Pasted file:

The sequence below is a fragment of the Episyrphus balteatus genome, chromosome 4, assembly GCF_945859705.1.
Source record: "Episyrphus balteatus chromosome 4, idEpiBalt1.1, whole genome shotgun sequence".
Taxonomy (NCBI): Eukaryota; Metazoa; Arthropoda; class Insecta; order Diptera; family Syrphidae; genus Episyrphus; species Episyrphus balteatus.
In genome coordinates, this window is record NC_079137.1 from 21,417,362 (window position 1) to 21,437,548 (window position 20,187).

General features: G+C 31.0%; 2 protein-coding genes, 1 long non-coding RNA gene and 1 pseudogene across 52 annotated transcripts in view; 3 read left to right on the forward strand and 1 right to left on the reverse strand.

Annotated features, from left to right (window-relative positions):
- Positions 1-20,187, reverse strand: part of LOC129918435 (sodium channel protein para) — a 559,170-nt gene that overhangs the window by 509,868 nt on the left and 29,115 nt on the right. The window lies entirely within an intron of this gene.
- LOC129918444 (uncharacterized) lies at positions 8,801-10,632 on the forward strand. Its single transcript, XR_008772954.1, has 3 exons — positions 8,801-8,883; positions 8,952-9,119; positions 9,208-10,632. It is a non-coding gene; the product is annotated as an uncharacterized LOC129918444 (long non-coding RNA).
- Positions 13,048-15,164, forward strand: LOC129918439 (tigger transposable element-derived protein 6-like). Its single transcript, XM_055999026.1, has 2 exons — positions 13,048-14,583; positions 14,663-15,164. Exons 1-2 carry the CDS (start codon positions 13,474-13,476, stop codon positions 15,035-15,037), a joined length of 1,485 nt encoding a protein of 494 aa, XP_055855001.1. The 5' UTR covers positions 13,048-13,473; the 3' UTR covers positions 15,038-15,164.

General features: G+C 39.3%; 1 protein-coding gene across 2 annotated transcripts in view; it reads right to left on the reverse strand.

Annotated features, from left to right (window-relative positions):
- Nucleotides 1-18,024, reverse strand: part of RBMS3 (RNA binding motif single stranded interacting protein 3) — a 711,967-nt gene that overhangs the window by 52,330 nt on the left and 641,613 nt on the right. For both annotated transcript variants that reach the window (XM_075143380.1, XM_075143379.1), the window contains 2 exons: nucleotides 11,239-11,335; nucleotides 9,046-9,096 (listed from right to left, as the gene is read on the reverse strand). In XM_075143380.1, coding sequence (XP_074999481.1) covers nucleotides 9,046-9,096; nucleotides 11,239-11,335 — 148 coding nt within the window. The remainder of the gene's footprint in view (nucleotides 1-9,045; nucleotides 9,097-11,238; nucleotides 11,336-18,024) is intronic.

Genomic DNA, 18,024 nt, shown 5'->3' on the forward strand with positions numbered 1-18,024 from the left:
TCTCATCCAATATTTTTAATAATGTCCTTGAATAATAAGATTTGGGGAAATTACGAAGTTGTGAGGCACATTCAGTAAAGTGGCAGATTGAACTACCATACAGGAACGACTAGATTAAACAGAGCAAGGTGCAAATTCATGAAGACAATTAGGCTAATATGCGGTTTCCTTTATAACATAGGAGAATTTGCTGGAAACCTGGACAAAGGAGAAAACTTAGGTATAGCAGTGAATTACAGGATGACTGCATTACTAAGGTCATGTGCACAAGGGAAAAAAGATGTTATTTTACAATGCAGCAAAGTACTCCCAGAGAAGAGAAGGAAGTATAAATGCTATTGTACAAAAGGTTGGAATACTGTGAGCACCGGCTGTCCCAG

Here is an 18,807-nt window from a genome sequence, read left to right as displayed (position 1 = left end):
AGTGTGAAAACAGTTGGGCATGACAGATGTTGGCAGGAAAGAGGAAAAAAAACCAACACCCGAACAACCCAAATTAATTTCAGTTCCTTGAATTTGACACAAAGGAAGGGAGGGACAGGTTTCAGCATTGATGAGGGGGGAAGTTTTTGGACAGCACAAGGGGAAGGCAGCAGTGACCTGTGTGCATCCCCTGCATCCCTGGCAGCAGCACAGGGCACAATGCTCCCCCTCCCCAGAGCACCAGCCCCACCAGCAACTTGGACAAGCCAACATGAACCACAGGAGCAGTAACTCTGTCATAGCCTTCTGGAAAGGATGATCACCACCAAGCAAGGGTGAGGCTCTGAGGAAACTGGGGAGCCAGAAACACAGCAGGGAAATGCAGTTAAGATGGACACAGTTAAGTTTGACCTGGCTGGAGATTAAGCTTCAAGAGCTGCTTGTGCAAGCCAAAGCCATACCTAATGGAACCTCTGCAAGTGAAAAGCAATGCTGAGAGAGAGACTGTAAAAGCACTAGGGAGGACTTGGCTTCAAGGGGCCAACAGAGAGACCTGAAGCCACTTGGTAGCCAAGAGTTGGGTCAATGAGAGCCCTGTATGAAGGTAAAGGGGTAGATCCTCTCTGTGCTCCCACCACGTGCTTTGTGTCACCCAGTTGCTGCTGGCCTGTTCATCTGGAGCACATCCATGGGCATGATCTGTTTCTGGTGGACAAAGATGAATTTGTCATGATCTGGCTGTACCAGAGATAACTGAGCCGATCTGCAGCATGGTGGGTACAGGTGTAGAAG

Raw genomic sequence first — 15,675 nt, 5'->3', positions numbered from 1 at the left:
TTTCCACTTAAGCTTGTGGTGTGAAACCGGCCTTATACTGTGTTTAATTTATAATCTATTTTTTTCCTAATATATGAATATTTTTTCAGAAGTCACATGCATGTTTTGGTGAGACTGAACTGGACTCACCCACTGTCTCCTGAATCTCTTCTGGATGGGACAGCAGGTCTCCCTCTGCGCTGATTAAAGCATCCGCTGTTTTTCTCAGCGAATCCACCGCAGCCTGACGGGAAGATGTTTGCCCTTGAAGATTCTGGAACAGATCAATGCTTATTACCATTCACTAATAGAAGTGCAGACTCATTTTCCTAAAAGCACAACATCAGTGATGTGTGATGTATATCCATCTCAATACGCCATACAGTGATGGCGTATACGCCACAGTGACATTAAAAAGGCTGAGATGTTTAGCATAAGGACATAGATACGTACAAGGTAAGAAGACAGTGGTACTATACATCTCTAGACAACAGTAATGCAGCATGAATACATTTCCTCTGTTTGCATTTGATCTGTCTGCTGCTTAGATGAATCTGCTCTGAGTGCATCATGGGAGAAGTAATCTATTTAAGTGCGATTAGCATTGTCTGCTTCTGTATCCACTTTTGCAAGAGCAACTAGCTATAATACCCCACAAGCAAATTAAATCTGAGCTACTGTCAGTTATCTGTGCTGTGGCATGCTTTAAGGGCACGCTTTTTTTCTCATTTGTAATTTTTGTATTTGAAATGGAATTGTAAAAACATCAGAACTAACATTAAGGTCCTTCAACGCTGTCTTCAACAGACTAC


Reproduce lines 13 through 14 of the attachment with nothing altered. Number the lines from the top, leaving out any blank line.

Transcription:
Genomic DNA, 18,024 nt, shown 5'->3' on the forward strand with positions numbered 1-18,024 from the left:
TCTCATCCAATATTTTTAATAATGTCCTTGAATAATAAGATTTGGGGAAATTACGAAGTTGTGAGGCACATTCAGTAAAGTGGCAGATTGAACTACCATACAGGAACGACTAGATTAAACAGAGCAAGGTGCAAATTCATGAAGACAATTAGGCTAATATGCGGTTTCCTTTATAACATAGGAGAATTTGCTGGAAACCTGGACAAAGGAGAAAACTTAGGTATAGCAGTGAATTACAGGATGACTGCATTACTAAGGTCATGTGCACAAGGGAAAAAAGATGTTATTTTACAATGCAGCAAAGTACTCCCAGAGAAGAGAAGGAAGTATAAATGCTATTGTACAAAAGGTTGGAATACTGTGAGCACCGGCTGTCCCAG